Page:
Four Seasons HOA President Art Goldzweig testified against the project in July. He told The Post on that he was disappointed with the zoning commissioners. He said he can’t understand how the board could ignore the outcry of the residents and the parishioners of Our Lady Queen of Peace.

“This is shameful behavior,” Goldzweig said. “They should all resign.”

He was also disappointed with Alliance of Delray Residential Associations for supporting the project as long the concessions were made. This is not a project that the association should be supporting, he noted.

 

Source: Palm Beach Post

Palm Beach County has been a party for developers during the past couple years. Comprehensive plan changes, zoning changes, they’ve won steady approval from county commissioners.

But November’s elections brought two new commissioners to the dais. The mayor’s gavel has been passed to a different commissioner. And early indications are that the music has stopped. The party might not be over – lots of approved projects have not yet been built – but the cover charge appears to be on the rise.

That’s rare and welcome news for environmentalists and preservationists, who have spent much of the past two years wailing in vain that the county was growing too much and in the wrong areas.

“It seemed to me that everything automatically passed,” said Drew Martin, conservation chair of the Loxahatchee group of the Sierra Club.

The list of agreed-to, pro-development requests has grown over the past two years.

Minto

In 2014, Minto Communities wanted land use changes to accommodate a massive project: 4,500 homes and the development of 2.1 million square feet of non-residential space in The Acreage.

After months of packed meetings, protests and complaints from environmentalists and preservationists, the commission voted 5-2 in favor of the request.

The county and Minto agreed to several conditions of approval dealing with such things as land set-asides for drainage, schools and parks. Minto, however, flipped the script on the county, backing the area’s incorporation as the new city of Westlake in a move that bewildered and angered commissioners.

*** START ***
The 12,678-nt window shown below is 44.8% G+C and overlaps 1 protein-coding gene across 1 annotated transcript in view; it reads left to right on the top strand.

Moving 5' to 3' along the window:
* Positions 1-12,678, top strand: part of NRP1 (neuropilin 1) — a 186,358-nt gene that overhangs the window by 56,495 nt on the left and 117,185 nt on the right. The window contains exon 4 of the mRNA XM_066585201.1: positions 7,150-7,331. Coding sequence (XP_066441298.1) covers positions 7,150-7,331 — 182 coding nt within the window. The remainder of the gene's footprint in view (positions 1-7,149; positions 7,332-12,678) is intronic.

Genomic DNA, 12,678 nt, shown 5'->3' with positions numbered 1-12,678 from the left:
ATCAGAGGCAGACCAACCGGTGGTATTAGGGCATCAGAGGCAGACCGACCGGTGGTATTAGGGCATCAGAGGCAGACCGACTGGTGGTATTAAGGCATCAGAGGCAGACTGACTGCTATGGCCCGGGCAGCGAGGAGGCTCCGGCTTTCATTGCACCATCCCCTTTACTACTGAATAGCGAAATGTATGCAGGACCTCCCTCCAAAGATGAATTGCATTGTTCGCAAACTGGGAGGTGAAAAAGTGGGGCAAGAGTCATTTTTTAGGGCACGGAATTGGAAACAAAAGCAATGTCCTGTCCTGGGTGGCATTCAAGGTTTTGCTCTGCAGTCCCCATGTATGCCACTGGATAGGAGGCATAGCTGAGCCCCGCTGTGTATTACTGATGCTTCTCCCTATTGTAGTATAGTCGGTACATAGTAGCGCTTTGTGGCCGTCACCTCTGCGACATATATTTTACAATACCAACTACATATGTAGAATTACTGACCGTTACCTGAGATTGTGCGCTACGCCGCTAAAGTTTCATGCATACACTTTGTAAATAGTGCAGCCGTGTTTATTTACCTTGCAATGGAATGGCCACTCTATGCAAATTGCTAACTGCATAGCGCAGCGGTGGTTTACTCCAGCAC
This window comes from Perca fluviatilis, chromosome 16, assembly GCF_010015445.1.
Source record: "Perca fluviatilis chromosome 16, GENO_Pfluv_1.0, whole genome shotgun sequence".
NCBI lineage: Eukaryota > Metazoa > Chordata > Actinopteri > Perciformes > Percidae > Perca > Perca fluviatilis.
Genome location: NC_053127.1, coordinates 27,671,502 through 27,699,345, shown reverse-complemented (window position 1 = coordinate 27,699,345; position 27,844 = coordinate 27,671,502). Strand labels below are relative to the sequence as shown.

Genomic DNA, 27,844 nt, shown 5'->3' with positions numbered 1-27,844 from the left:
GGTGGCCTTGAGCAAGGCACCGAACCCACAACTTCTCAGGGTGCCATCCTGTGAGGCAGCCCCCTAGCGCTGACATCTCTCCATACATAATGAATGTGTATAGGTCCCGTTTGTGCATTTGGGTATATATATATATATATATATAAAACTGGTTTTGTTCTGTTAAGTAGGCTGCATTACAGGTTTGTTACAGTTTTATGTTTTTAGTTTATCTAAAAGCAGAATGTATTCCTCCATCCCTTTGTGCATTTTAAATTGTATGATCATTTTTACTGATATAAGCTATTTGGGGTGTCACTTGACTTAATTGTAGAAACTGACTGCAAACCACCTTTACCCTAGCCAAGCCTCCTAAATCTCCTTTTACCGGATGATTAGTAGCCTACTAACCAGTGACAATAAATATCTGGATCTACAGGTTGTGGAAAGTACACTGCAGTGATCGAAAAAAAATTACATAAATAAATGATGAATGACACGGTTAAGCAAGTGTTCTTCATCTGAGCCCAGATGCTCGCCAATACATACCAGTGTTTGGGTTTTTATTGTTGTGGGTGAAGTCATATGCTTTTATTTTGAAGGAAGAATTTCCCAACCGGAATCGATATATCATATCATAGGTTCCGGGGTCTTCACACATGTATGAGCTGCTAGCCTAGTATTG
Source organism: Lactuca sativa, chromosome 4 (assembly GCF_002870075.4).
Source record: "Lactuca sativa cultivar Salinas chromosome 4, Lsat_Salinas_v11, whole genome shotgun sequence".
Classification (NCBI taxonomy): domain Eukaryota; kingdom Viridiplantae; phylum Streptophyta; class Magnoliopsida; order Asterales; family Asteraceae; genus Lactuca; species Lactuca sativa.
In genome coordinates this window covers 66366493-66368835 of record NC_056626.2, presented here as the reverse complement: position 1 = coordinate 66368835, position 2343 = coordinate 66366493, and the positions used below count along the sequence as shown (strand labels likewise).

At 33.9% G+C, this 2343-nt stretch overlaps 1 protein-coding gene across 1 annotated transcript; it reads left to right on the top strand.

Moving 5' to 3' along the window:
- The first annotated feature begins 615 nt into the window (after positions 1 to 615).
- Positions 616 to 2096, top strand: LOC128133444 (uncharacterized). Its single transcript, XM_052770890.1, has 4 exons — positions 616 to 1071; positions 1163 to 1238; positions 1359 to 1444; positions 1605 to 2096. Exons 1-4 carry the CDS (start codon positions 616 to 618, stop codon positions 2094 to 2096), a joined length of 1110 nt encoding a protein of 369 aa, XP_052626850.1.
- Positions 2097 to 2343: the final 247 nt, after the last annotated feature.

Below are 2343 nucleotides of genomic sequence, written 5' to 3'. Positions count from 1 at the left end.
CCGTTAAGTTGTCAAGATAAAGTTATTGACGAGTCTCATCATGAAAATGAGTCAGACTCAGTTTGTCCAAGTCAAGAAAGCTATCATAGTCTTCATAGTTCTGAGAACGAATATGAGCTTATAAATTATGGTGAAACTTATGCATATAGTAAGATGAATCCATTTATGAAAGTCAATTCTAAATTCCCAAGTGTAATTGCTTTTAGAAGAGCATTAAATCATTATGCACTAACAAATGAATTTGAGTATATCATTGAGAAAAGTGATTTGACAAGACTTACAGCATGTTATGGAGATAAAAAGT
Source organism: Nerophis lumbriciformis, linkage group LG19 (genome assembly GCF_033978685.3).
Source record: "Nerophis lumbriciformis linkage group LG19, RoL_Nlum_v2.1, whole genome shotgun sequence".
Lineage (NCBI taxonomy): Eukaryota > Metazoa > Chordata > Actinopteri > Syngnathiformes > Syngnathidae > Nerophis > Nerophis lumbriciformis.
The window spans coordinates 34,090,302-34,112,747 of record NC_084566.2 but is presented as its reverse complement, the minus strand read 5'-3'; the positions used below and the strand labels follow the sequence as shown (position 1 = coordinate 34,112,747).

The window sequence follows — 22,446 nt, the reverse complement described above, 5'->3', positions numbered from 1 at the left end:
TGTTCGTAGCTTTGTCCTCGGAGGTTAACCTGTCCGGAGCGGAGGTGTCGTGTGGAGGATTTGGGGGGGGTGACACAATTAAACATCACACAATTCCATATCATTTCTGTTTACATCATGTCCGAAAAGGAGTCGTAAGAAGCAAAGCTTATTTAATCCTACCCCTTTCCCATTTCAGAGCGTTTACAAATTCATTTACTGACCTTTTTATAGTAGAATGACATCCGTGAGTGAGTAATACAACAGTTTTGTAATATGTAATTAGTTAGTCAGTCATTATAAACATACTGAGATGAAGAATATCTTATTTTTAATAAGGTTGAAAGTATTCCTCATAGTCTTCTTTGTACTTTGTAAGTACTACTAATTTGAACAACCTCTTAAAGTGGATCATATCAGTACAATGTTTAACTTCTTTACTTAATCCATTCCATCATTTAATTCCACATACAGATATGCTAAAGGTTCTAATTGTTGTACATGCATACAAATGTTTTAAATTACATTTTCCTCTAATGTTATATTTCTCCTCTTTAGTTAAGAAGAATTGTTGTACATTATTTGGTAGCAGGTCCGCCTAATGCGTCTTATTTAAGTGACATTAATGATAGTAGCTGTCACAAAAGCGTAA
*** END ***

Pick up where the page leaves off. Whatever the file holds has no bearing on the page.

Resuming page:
It is unclear whether Minto must adhere to the conditions it negotiated with the county.

The Agricultural Reserve

Last fall, some land owners in the Agricultural Reserve, a 22,000-acre farming zone west of Boynton Beach and Delray Beach, wanted the county to lift restrictions limiting the type of parcels that could be used for preservation.

The county requires that 60 acres be set aside for every 40 that’s developed in the reserve. But if the parcel a developer wanted to use to meet that preservation requirement was smaller than 150 acres, it had to be contiguous to another parcel already in preservation.

The goal was to allow for some development in the reserve while at the same time preserving much of it for agriculture.

But smaller landowners complained that the rules unfairly depressed the value of their land, forcing them to remain in unprofitable nursery or farming operations.

Those landowners pressed commissioners to scrap the so-called contiguity rule, and, with a vote of 5-2, that’s just what they did.

Indian Trails Grove

In September, GL Homes asked the county to change its comprehensive plan to accommodate a project including 3,900 homes and the development of 350,000 acres of non-residential space on 4,900 acres west of 180th Ave. N. and south of Hamlin Road.

Environmentalists and preservationists made familiar arguments — too much development, too much stress on roads. The commission voted 6-1 to grant GL Homes’ request.

Iota Carol (AKA Delray Linton Groves)

An affiliate of a Newport Beach, Calif. investment firm asked the county to change its comprehensive plan to accommodate a project including 1,030 homes on 1,288 acres west of The Acreage.